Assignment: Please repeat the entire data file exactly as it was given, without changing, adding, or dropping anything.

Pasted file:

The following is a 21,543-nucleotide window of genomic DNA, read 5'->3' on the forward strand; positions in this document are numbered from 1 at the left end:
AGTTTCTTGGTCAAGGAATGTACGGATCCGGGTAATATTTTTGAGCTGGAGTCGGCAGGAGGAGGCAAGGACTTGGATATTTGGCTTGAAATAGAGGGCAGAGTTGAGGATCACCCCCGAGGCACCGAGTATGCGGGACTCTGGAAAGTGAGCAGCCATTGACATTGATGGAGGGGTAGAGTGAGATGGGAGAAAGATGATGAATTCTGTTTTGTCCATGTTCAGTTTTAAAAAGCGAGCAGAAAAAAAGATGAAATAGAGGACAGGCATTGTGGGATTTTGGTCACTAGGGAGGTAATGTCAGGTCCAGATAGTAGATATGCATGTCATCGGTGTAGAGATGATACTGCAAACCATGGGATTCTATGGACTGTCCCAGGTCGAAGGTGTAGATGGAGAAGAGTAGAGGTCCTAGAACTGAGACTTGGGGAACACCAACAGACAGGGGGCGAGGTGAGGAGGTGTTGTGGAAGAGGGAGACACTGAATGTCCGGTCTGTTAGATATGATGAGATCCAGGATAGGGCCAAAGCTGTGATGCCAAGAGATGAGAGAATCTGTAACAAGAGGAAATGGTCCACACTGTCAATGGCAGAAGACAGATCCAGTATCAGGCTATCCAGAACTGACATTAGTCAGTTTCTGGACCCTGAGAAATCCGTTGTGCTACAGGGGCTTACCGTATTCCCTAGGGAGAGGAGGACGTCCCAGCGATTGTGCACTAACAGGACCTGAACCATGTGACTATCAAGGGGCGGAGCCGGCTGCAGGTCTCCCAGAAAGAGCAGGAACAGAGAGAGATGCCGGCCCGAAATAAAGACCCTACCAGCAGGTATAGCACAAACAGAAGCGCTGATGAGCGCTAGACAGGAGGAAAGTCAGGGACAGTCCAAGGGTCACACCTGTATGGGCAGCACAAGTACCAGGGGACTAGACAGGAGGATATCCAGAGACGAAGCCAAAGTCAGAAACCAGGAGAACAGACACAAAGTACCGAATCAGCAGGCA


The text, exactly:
The following is a 21,543-nucleotide window of genomic DNA, read 5'->3' on the forward strand; positions in this document are numbered from 1 at the left end:
AGTTTCTTGGTCAAGGAATGTACGGATCCGGGTAATATTTTTGAGCTGGAGTCGGCAGGAGGAGGCAAGGACTTGGATATTTGGCTTGAAATAGAGGGCAGAGTTGAGGATCACCCCCGAGGCACCGAGTATGCGGGACTCTGGAAAGTGAGCAGCCATTGACATTGATGGAGGGGTAGAGTGAGATGGGAGAAAGATGATGAATTCTGTTTTGTCCATGTTCAGTTTTAAAAAGCGAGCAGAAAAAAAGATGAAATAGAGGACAGGCATTGTGGGATTTTGGTCACTAGGGAGGTAATGTCAGGTCCAGATAGTAGATATGCATGTCATCGGTGTAGAGATGATACTGCAAACCATGGGATTCTATGGACTGTCCCAGGTCGAAGGTGTAGATGGAGAAGAGTAGAGGTCCTAGAACTGAGACTTGGGGAACACCAACAGACAGGGGGCGAGGTGAGGAGGTGTTGTGGAAGAGGGAGACACTGAATGTCCGGTCTGTTAGATATGATGAGATCCAGGATAGGGCCAAAGCTGTGATGCCAAGAGATGAGAGAATCTGTAACAAGAGGAAATGGTCCACACTGTCAATGGCAGAAGACAGATCCAGTATCAGGCTATCCAGAACTGACATTAGTCAGTTTCTGGACCCTGAGAAATCCGTTGTGCTACAGGGGCTTACCGTATTCCCTAGGGAGAGGAGGACGTCCCAGCGATTGTGCACTAACAGGACCTGAACCATGTGACTATCAAGGGGCGGAGCCGGCTGCAGGTCTCCCAGAAAGAGCAGGAACAGAGAGAGATGCCGGCCCGAAATAAAGACCCTACCAGCAGGTATAGCACAAACAGAAGCGCTGATGAGCGCTAGACAGGAGGAAAGTCAGGGACAGTCCAAGGGTCACACCTGTATGGGCAGCACAAGTACCAGGGGACTAGACAGGAGGATATCCAGAGACGAAGCCAAAGTCAGAAACCAGGAGAACAGACACAAAGTACCGAATCAGCAGGCA